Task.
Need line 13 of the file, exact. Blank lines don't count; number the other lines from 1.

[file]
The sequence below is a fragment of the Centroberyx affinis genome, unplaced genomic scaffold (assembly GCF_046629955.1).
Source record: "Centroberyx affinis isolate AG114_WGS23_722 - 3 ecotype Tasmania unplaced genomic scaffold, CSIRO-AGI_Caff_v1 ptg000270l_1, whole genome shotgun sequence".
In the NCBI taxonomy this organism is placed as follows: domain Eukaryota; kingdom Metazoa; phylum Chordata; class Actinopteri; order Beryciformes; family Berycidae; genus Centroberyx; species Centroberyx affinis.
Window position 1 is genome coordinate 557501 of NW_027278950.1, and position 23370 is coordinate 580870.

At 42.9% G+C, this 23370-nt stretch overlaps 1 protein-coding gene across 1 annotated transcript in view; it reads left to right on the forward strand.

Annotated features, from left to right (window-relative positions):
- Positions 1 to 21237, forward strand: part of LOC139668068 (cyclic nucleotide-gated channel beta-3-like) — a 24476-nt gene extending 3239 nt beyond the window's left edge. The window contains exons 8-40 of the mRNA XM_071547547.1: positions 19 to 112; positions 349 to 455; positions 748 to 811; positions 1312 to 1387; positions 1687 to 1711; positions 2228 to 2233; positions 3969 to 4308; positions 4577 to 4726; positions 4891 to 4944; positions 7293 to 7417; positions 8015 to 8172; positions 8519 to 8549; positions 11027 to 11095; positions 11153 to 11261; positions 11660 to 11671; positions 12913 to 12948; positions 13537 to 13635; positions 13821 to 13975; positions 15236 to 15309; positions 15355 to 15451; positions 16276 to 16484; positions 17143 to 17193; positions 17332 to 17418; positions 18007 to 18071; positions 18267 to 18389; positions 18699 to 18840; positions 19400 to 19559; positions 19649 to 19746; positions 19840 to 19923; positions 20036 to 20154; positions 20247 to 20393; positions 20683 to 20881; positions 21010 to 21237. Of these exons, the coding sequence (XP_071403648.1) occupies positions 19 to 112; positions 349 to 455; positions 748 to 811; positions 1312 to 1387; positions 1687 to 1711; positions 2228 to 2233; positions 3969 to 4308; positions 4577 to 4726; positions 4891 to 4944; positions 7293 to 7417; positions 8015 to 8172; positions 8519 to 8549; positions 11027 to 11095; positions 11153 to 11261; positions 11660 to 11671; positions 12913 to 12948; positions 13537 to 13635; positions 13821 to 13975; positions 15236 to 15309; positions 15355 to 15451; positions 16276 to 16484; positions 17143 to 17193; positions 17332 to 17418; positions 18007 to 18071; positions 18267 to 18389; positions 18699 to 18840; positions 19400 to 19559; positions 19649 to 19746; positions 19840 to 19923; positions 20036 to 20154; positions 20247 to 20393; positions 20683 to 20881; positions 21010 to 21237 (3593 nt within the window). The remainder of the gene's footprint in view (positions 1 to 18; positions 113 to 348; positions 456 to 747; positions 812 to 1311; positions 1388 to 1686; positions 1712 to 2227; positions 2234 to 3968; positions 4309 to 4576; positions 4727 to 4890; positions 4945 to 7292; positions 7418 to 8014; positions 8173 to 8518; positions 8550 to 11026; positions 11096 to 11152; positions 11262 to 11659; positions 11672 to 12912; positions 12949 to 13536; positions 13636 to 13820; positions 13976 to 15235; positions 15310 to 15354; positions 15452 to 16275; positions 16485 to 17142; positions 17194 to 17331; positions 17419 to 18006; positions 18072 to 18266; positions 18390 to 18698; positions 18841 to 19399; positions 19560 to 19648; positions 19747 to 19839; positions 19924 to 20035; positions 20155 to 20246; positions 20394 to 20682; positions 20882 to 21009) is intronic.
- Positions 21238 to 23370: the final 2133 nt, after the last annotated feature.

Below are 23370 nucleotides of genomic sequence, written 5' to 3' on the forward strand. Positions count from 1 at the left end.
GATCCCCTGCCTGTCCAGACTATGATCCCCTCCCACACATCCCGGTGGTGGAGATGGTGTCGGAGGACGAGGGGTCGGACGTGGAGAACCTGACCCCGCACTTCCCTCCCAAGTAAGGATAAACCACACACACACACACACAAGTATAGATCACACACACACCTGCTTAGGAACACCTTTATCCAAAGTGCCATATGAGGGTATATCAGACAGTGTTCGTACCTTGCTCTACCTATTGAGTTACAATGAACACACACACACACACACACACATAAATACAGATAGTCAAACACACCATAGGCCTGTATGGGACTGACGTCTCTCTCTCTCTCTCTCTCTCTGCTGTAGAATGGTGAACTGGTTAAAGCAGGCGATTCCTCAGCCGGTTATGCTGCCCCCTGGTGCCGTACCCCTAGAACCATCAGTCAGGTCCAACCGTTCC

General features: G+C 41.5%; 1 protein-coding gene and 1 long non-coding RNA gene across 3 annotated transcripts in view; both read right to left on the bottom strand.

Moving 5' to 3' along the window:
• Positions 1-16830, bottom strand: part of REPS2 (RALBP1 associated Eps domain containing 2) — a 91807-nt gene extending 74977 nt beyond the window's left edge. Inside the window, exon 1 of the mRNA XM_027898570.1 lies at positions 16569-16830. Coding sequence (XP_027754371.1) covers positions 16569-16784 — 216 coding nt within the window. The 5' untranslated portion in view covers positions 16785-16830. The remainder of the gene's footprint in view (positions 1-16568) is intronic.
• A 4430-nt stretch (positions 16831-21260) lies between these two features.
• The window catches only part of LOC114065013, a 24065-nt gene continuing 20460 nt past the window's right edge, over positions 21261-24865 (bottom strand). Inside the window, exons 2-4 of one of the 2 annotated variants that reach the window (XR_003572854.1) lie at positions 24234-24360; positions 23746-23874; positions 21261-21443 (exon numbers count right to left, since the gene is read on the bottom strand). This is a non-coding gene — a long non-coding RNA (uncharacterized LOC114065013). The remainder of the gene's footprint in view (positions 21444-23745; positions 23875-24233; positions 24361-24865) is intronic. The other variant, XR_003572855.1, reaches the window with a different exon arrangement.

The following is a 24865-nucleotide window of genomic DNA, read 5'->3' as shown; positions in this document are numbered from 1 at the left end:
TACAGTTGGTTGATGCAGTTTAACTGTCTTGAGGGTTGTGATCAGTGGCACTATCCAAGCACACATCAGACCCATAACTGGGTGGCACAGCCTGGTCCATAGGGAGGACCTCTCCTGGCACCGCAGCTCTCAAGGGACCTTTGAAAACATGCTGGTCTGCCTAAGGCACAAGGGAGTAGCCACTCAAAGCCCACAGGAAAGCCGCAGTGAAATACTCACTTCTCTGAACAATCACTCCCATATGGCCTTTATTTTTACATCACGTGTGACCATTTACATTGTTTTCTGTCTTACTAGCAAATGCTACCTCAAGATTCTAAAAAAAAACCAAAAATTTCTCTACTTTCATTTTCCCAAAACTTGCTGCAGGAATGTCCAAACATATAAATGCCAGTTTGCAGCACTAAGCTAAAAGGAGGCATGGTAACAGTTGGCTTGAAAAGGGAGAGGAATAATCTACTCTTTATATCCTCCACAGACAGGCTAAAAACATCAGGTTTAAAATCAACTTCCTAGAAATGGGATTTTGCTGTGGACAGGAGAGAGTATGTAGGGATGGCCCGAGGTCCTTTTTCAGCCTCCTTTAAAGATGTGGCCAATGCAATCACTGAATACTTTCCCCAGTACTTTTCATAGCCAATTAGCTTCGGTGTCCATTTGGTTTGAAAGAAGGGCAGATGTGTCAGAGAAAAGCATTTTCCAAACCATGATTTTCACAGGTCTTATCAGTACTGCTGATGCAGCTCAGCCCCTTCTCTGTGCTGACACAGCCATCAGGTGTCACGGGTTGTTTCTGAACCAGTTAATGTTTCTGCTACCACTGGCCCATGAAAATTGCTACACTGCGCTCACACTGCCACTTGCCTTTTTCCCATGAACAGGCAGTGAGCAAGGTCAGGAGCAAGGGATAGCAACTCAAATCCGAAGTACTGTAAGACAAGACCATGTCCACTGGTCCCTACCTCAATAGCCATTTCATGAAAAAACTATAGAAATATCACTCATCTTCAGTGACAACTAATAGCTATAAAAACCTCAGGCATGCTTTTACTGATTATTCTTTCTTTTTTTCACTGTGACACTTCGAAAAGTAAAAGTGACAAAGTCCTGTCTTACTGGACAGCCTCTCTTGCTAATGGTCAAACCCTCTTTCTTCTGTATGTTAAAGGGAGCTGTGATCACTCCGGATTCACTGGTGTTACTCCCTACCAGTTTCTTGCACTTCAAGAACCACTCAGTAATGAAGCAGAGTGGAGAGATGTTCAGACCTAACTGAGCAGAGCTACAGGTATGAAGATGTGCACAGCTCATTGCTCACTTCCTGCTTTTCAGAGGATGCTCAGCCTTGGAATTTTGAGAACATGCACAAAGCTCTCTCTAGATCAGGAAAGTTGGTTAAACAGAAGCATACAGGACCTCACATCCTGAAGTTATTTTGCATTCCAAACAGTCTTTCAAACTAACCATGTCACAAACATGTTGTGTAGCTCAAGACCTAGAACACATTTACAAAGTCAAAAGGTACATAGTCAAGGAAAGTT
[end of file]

• Positions 1-16830, bottom strand: part of REPS2 (RALBP1 associated Eps domain containing 2) — a 91807-nt gene extending 74977 nt beyond the window's left edge. Inside the window, exon 1 of the mRNA XM_027898570.1 lies at positions 16569-16830. Coding sequence (XP_027754371.1) covers positions 16569-16784 — 216 coding nt within the window. The 5' untranslated portion in view covers positions 16785-16830. The remainder of the gene's footprint in view (positions 1-16568) is intronic.